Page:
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Old 07-24-2008, 05:06 PM   #1
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Default Pitch on top of yeast cake

While I was mashing today, I happened to think that I had 6g in the primary that could be transferred. Is it as simple as transferring cooled wort on to the yeast bed?

I have not done that yet, but might be doing so here in about an hour.

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Old 07-24-2008, 05:09 PM   #2
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yup..and I shake it around a little bit to wake everything up

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Old 07-24-2008, 05:10 PM   #3
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From what I hear, make sure you are ready for a blowoff.

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Old 07-24-2008, 05:12 PM   #4
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Thanks for the quick replies!!!!!!

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Old 07-24-2008, 05:12 PM   #5
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Yes, that's all there is to it.

I typically don't use the *entire* cake from a previous brew. You can use this to tell you how much slurry you need.

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Old 07-24-2008, 05:14 PM   #6
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i do it all the time and it rules

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Old 07-24-2008, 05:17 PM   #7
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Yeah you could, though it is recommended that you put a darker beer onto the yeast cake than the one before, not the other way around...just be sure to use a blowoff tube, because it will be active....

Some people recommend scooping out half of the yeast rather than pitching onto a whole cake. To do that sanitize a spoon...If you want to save it, you can sanitize a mason jar... and then wash and store that yeast...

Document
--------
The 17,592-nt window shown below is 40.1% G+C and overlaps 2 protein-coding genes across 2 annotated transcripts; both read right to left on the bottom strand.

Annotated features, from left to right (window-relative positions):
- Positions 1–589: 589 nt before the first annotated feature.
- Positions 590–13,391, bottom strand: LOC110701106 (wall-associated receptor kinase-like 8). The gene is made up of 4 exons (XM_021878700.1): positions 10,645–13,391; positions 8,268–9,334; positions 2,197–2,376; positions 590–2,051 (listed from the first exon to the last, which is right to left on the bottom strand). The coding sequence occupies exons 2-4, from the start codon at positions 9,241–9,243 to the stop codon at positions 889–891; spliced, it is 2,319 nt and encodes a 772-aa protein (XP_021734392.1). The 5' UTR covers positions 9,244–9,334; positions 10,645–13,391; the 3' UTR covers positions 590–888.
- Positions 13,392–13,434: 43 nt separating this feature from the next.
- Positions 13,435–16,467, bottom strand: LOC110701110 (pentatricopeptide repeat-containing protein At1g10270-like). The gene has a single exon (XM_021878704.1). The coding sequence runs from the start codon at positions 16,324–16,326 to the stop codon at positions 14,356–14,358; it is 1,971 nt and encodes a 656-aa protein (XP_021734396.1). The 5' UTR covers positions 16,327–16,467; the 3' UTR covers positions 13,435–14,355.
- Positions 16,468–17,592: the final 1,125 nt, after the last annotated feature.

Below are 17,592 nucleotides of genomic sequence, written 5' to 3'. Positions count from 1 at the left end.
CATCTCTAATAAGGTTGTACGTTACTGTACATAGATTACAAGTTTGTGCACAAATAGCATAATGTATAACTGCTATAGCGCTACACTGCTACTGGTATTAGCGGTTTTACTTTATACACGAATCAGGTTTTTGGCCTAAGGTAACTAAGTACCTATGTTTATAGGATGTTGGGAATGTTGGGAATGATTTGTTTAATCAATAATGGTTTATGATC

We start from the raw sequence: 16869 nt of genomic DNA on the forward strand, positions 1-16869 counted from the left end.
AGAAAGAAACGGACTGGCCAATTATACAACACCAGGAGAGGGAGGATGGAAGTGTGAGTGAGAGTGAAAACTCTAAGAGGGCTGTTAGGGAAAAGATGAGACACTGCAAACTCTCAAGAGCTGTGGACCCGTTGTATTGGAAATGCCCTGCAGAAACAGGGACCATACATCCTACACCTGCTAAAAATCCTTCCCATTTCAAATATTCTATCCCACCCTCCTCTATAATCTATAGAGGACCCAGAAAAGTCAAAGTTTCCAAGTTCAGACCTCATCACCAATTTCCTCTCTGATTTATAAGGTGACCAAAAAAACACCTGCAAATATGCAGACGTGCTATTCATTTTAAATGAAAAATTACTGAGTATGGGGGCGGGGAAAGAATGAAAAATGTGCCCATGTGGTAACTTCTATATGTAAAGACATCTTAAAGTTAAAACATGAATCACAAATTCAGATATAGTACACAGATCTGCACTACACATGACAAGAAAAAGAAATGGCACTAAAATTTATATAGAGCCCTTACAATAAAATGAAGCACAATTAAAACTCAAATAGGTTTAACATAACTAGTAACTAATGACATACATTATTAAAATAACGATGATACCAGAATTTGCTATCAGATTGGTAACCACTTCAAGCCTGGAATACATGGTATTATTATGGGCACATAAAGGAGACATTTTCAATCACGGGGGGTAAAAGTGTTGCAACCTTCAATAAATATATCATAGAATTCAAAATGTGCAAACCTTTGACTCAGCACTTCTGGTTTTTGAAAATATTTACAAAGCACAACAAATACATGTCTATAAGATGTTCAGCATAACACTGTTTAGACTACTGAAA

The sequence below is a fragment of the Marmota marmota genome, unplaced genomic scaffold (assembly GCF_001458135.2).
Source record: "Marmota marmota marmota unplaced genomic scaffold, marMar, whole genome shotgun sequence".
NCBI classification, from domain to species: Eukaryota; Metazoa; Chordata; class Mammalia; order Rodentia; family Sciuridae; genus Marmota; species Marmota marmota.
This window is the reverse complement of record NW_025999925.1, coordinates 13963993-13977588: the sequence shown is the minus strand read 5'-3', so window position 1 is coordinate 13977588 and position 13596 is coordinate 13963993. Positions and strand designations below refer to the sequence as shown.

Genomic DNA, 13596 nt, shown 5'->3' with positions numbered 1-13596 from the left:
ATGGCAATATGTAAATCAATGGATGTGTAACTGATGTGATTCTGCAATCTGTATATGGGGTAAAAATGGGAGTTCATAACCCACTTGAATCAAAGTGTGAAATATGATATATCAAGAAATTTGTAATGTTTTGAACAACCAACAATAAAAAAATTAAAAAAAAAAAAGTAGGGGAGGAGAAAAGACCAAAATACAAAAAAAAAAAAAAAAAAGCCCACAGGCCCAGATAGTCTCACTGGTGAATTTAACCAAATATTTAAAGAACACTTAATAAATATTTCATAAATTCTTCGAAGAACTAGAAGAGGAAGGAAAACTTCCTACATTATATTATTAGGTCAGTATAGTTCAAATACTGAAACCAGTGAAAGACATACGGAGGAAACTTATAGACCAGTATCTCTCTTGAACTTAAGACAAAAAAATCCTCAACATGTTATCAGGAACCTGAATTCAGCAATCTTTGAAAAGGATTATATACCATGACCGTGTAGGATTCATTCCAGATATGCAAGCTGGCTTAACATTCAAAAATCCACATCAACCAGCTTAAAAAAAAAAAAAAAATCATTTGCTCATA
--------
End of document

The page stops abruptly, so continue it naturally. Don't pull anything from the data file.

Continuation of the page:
If your previous batch was darker than what you are doing you could do a quick yeast wash...(you would need boilled and cooled, or sterile jugged, water- you want to make sure the water is sanitized). You could pour in about a half gallon of the sterile water into your fermenter swirl it a bit, let it settle for about 20 minutes, then slowly pour off the top water/left over beer, leaving behind the yeast and sediment (though some of the sediment/trub will be rinsed away)...Then do it again with the other half gallon of water. That way you will getting rid of the majority of the remnants of the previous brew.

It's not as perfect as doing a "formal" yeast wash, but it will do if you want to pitch a lighter beer on a darker yeastcake, the same day.

Good luck!

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Old 07-24-2008, 05:51 PM   #8
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The color of the previous batch is much less important then the IBU's and OG of the beer being racked off of the cake.

Anything much over 1.055 and the yeast may be overstressed and cause undesired results - although I have pitched on cakes from beers with much higher gravities than this and the yeast seemed to perform just fine. Anything over 50 IBU or so can leave the cells covered in hop resins that will carry over to the beer being pitched on the cake.

Color would only be a factor if you left something like 1 gallon of Stout behind then racked a Blonde Ale on top of it. Obviously that's going to have an impact on the color of the beer. Otherwise, the amount of beer normally left after racking to secondary is minimal and not enough to change the color or flavor of the beer significantly.

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Old 07-24-2008, 05:56 PM   #9
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Quote:
Originally Posted by ohiobrewtus View Post
Color would only be a factor if you left something like 1 gallon of Stout behind then racked a Blonde Ale on top of it. Obviously that's going to have an impact on the color of the beer. Otherwise, the amount of beer normally left after racking to secondary is minimal and not enough to change the color or flavor of the beer significantly.

When I was using color refrences, I was more referring to strong flavors....if you are brewing a blonde you don't want the strong flavors of let's say a stout coming through by pitching the blonde on the stout...most books I've noticed just simplify this by saying don't pitch "dark on top of light"
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Old 07-24-2008, 06:01 PM   #10
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Quote:
Originally Posted by Revvy View Post
When I was using color refrences, I was more referring to strong flavors....if you are brewing a blonde you don't want the strong flavors of let's say a stout coming through by pitching the blonde on the stout...most books I've noticed just simplify this by saying don't pitch "dark on top of light"
I understood as much, but wanted to make sure that OP knew that there were factors other than color that needed to be considered when re-pitching.
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